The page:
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Tennessee coach Jeremy Pruitt actually cut music from his practices

Ryan Young
Yahoo Sports Contributor
First year Tennessee head coach Jeremy Pruitt has cut music from his practices. (Caitie McMekin/Knoxville News Sentinel via AP)

Tennessee football is attempting to bounce back from a rough 4-8 season that featured a coaching change, and first-year coach Jeremy Pruitt is pulling out all the stops to ensure that the Volunteers do so.

That includes cutting music from their practices. Yes, seriously.

“I don’t think they play music during football games,” Pruitt told Blake Toppmeyer of the Knoxville News Sentinel on Tuesday. “I’ve never heard it.”

Now, he’s only half right.

Sure, music isn’t played during any live plays. It’s not like the NBA, where music is being played constantly. Speakers and bands go dormant whenever the ball is snapped.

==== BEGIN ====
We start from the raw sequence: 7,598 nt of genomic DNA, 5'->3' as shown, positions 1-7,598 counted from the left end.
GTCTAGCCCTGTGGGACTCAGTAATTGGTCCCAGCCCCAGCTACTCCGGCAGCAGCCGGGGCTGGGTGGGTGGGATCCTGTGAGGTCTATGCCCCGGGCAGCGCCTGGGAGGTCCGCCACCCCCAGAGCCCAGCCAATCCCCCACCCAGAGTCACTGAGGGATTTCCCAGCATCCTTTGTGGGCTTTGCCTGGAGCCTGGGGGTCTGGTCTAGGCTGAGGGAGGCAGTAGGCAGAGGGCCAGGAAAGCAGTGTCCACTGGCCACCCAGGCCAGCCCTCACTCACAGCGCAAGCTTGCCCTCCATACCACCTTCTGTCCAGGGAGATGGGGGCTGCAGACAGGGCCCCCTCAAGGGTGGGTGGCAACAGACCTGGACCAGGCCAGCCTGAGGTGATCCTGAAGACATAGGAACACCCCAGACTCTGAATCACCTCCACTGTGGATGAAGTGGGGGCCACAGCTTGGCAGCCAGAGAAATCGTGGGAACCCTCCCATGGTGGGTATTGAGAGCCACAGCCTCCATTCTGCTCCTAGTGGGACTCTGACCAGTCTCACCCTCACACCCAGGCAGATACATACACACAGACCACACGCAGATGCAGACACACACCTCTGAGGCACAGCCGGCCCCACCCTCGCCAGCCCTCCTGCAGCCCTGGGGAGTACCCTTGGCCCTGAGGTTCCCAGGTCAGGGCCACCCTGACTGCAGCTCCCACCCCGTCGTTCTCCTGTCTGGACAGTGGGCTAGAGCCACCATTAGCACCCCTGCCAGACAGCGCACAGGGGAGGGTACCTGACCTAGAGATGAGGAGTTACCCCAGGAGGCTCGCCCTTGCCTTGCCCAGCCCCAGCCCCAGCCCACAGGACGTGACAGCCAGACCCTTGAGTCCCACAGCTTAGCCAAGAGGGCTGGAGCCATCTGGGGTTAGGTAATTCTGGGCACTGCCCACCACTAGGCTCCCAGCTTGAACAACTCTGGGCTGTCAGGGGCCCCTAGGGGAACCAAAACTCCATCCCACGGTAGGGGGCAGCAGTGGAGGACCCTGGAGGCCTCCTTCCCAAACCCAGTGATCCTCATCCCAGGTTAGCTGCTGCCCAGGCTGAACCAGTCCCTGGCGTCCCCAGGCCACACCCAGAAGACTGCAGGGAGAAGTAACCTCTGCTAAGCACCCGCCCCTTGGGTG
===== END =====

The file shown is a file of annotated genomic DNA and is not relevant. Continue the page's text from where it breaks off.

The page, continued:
But stadiums all across the country are constantly blasting music before, during and after games. When teams are warming up, there’s music. Before a big third down, there’s music. After a score, there’s music.

Many teams even use it as motivation during the week, blasting their upcoming opponent’s fight song in the locker room or during practice. Former Tennessee coach Butch Jones played “Sweet Home Alabama” before their game against the Crimson Tide and the “Go Gators!” fight song before they took on Florida last year.

Music is a part of college football.

It just won’t be apart of Pruitt’s practices.

“I like to coach, and I like for the people to be able to hear me when I do coach,” Pruitt said. “We only have 20 hours in a week where we can coach them, so I darn sure don’t want music out there where they can’t hear what I’m saying.”

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